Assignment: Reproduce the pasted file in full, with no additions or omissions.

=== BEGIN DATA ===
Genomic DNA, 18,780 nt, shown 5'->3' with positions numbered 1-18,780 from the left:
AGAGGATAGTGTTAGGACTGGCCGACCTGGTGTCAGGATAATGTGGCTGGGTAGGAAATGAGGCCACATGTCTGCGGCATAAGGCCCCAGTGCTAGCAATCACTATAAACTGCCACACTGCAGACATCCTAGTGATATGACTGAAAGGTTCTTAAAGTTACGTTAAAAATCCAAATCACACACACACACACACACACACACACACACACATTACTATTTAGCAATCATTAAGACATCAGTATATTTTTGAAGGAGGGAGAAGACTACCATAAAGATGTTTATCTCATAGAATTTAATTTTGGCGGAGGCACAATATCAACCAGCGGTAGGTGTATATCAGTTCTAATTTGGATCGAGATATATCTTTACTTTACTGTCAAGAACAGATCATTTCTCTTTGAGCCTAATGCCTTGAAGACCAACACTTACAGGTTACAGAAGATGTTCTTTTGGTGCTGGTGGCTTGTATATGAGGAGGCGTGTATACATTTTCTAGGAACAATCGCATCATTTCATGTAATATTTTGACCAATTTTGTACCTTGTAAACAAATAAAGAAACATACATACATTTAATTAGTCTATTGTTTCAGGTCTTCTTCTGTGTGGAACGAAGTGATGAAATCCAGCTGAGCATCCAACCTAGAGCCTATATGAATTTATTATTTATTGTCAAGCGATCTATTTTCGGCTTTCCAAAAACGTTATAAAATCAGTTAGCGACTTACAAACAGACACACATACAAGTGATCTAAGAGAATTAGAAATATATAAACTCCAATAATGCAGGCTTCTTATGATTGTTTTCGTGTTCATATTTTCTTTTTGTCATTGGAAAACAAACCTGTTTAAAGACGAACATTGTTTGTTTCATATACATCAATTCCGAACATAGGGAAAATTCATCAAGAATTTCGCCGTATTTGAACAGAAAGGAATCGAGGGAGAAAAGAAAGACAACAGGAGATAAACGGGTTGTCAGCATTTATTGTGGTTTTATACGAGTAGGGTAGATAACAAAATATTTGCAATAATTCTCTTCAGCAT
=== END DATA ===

Genomic DNA, 18,780 nt, shown 5'->3' with positions numbered 1-18,780 from the left:
AGAGGATAGTGTTAGGACTGGCCGACCTGGTGTCAGGATAATGTGGCTGGGTAGGAAATGAGGCCACATGTCTGCGGCATAAGGCCCCAGTGCTAGCAATCACTATAAACTGCCACACTGCAGACATCCTAGTGATATGACTGAAAGGTTCTTAAAGTTACGTTAAAAATCCAAATCACACACACACACACACACACACACACACACACATTACTATTTAGCAATCATTAAGACATCAGTATATTTTTGAAGGAGGGAGAAGACTACCATAAAGATGTTTATCTCATAGAATTTAATTTTGGCGGAGGCACAATATCAACCAGCGGTAGGTGTATATCAGTTCTAATTTGGATCGAGATATATCTTTACTTTACTGTCAAGAACAGATCATTTCTCTTTGAGCCTAATGCCTTGAAGACCAACACTTACAGGTTACAGAAGATGTTCTTTTGGTGCTGGTGGCTTGTATATGAGGAGGCGTGTATACATTTTCTAGGAACAATCGCATCATTTCATGTAATATTTTGACCAATTTTGTACCTTGTAAACAAATAAAGAAACATACATACATTTAATTAGTCTATTGTTTCAGGTCTTCTTCTGTGTGGAACGAAGTGATGAAATCCAGCTGAGCATCCAACCTAGAGCCTATATGAATTTATTATTTATTGTCAAGCGATCTATTTTCGGCTTTCCAAAAACGTTATAAAATCAGTTAGCGACTTACAAACAGACACACATACAAGTGATCTAAGAGAATTAGAAATATATAAACTCCAATAATGCAGGCTTCTTATGATTGTTTTCGTGTTCATATTTTCTTTTTGTCATTGGAAAACAAACCTGTTTAAAGACGAACATTGTTTGTTTCATATACATCAATTCCGAACATAGGGAAAATTCATCAAGAATTTCGCCGTATTTGAACAGAAAGGAATCGAGGGAGAAAAGAAAGACAACAGGAGATAAACGGGTTGTCAGCATTTATTGTGGTTTTATACGAGTAGGGTAGATAACAAAATATTTGCAATAATTCTCTTCAGCAT